Karen Dodd


We recently interviewed Karen Dodd, author of two novels in her Stone Suspense series, Deadly Switch and Scare Away the Dark.

As a child, Karen immigrated from the United Kingdom to Toronto, Ontario. Eventually, her family migrated to the West Coast and she grew up on the Vancouver’s North Shore, where she still makes her home.

Karen had several business ventures. During that time, she had numerous articles published about entrepreneurism. In 2011, she retired from her businesses to focus on writing her first novel, Deadly Switch, which was published in 2013. The genesis for Deadly Switch was ripped straight from the headlines of a local newspaper. Although the real-life story was terrifying, Karen fictionalized the rest of the story, which became her best-selling debut suspense novel.

Karen’s thrillers allow her to indulge her love of travel as well as highlight life on the west coast. When she’s not working on the next book in the Stone Suspense series, she can be found gardening and enjoying living by the sea with her husband, Glen, and cats, Bello and Missy.

SinC-CW: What was the inspiration for your Stone Suspense series?

Karen Dodd:

Back in the 1980s, a well-known businessman was found dead in his West Vancouver waterfront mansion with a needle in his arm. My husband was acquainted with him through business. Though this man’s death was ultimately ruled a suicide, the initial investigation also looked at homicide. In Deadly Switch, the first book in the Stone Suspense series, I took that real-life premise and fictionalized it into a world of international crime, murder and embezzlement.

What was it about the Fraser Valley and Calabria areas that made you want to set your latest book there?

Well, the Fraser Valley didn’t become a setting until Scare Away the Dark, book two in the series. Quite honestly, it was simply a convenient location close to Vancouver where my protagonist Jordan Stone would be abducted and held in an underground bunker.

Calabria: Ah, now that’s another story! Several years ago, a little-known town named Tropea, in Calabria, Italy, caught my attention and, long before I ever went there in person, it came alive in my mind’s eye. I was determined to set my first book there. I didn’t actually go to Tropea until a year after the book came out. Now, I don’t think my readers will ever let me leave!

Did the characters of Scare Away the Dark (and Deadly Switch) come first, or did the story (i.e., were the characters looking for a story or vice versa?)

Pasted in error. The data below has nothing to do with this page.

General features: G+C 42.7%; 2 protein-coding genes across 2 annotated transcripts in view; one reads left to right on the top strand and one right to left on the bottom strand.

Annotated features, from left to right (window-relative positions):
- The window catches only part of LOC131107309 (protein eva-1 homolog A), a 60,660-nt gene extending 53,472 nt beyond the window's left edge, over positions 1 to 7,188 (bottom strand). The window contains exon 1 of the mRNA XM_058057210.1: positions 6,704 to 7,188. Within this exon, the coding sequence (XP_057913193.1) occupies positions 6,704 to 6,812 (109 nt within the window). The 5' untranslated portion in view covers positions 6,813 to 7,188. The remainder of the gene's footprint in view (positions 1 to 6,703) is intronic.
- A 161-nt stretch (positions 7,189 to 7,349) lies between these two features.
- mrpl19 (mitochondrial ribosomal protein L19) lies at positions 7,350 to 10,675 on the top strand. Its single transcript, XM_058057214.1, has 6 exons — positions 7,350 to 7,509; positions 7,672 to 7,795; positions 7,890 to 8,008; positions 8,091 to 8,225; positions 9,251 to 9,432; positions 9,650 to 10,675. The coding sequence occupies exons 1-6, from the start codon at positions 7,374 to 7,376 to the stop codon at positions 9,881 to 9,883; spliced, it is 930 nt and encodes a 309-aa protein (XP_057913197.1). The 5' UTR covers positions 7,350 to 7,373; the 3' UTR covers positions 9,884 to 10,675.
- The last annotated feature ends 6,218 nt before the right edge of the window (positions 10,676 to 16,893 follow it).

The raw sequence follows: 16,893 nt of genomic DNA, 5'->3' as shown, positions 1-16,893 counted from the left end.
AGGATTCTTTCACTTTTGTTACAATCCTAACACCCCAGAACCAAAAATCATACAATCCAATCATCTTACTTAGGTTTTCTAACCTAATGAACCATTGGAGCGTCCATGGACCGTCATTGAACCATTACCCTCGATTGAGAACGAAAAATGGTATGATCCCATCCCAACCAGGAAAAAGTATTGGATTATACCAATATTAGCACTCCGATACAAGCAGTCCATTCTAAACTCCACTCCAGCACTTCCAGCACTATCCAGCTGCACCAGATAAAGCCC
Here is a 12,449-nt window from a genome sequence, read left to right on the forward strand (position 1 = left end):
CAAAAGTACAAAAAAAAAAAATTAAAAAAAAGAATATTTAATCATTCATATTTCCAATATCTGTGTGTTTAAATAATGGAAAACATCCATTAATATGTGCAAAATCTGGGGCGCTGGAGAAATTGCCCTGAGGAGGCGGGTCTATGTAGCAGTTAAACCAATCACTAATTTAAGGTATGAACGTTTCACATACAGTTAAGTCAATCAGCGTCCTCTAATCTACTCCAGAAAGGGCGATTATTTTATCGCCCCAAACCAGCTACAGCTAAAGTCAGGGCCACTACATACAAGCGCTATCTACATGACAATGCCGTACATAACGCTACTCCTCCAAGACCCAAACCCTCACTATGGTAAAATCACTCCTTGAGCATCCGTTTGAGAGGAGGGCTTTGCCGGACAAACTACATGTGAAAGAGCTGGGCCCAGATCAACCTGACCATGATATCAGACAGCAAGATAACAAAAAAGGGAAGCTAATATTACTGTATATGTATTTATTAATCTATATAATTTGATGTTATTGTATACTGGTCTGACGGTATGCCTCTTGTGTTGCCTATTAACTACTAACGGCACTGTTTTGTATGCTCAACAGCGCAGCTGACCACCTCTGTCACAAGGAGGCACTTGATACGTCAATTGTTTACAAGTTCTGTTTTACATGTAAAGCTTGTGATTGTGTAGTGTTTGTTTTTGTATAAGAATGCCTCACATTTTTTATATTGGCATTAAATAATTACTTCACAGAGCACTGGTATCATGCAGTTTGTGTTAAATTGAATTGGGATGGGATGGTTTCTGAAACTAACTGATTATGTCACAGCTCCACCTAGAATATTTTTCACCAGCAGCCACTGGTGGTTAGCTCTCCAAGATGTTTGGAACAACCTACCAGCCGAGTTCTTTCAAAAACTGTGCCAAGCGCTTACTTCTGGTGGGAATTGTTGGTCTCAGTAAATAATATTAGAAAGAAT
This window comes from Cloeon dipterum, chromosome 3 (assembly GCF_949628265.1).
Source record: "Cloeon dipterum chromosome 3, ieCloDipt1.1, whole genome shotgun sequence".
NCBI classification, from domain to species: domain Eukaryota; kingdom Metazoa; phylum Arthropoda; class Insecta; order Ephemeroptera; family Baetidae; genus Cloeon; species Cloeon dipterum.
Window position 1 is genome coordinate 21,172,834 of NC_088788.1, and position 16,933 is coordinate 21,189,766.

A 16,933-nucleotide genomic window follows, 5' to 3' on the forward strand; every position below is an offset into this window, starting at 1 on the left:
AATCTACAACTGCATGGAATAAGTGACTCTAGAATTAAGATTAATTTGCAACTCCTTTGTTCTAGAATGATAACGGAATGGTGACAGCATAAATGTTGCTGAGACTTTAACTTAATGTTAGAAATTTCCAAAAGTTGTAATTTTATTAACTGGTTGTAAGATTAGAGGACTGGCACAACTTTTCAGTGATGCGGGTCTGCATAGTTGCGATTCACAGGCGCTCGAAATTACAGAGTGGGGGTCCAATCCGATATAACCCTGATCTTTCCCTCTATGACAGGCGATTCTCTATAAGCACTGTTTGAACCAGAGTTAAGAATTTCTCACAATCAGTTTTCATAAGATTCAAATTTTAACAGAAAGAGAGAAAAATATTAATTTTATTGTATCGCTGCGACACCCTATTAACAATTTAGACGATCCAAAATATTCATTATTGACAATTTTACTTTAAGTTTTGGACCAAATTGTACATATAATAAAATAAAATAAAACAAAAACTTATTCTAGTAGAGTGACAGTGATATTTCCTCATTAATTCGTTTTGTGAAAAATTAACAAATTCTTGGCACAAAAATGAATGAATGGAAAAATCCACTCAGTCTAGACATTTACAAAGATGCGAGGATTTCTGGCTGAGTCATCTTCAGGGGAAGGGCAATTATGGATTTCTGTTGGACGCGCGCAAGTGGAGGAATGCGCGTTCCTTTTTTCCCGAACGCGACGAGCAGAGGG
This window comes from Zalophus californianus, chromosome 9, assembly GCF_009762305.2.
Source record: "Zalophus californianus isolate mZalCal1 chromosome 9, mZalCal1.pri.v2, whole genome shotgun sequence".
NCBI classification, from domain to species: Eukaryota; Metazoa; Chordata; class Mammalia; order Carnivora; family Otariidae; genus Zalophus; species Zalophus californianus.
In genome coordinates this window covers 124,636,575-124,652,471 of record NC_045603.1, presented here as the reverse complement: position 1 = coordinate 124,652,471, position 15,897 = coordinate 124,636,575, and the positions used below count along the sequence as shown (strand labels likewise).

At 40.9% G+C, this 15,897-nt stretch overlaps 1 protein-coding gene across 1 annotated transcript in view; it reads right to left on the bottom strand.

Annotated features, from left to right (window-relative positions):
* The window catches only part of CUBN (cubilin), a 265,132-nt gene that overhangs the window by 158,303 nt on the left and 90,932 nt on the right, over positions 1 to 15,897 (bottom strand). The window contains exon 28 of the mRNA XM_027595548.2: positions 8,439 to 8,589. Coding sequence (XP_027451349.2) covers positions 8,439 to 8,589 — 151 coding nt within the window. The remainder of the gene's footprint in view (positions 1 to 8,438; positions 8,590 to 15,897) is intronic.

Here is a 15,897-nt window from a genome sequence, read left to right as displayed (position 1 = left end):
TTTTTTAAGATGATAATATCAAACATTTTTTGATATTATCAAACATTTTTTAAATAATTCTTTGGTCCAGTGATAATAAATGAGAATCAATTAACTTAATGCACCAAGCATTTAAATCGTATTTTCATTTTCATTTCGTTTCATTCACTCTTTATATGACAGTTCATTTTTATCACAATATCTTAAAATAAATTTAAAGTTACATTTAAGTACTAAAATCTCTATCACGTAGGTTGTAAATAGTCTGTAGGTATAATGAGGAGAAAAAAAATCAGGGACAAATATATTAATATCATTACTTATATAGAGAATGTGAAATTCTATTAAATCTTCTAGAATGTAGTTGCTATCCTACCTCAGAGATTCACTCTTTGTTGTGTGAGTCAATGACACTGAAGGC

Absolutely the real-life premise and story came first in Deadly Switch. Then, the characters found me. In Scare Away the Dark, as well as book three, which I’m currently writing, my characters have grown and new ones have been added.

Tell us a little about your most recent story.

Scare Away the Dark, book two in the Stone Suspense series, is a continuation of crime investigative reporter Jordan Stone trying to adjust to a normal life after returning to West Vancouver from Calabria. She has said goodbye to her father and the woman she discovers is her biological mother, both of whom were forced into international witness protection. However, very little in Jordan’s world remains “ordinary” and she’s abducted and subsequently rescued by police. After two attempts on her life and the menacing presence of a mysterious stalker, she flees to the safety of Tropea, Italy. Once there, things spiral out of control and she’s once again on the lam and fighting for her life.

Describe your current writing workspace(s).

I am not one of those writers who can write anywhere. Perhaps it’s that I am an only child, but I need peace and absolute quiet to read, or to create. I wish I could write in a busy coffee shop or in 20- to 30-minute bursts snatched from a hectic day. I have a cozy, Zen-like studio in our waterview home on Howe Sound. I prefer to work at my desktop computer where I’m surrounded by wall-to-wall bookcases, art and objects that have become my touchstones and inspiration.

Do you belong to any writer’s groups or communities? Do you think these types of social interactions are important for writers?

I am a past-president and still a long-time member of the North Shore Writers’ Association. I participate in the Surrey International Writers’ Conference as well as other writing forums and groups. And of course, I’m a member of Sisters in Crime! As writing is such a solitary endeavour, I do think it’s important to be with other writers whether they’re published or not. I firmly believe I would never have published my first book without the mentorship and support from other writers. My small critique group (of three) is going into our sixth year together, with five books collectively.

Have you written any series characters? What’s their appeal for you?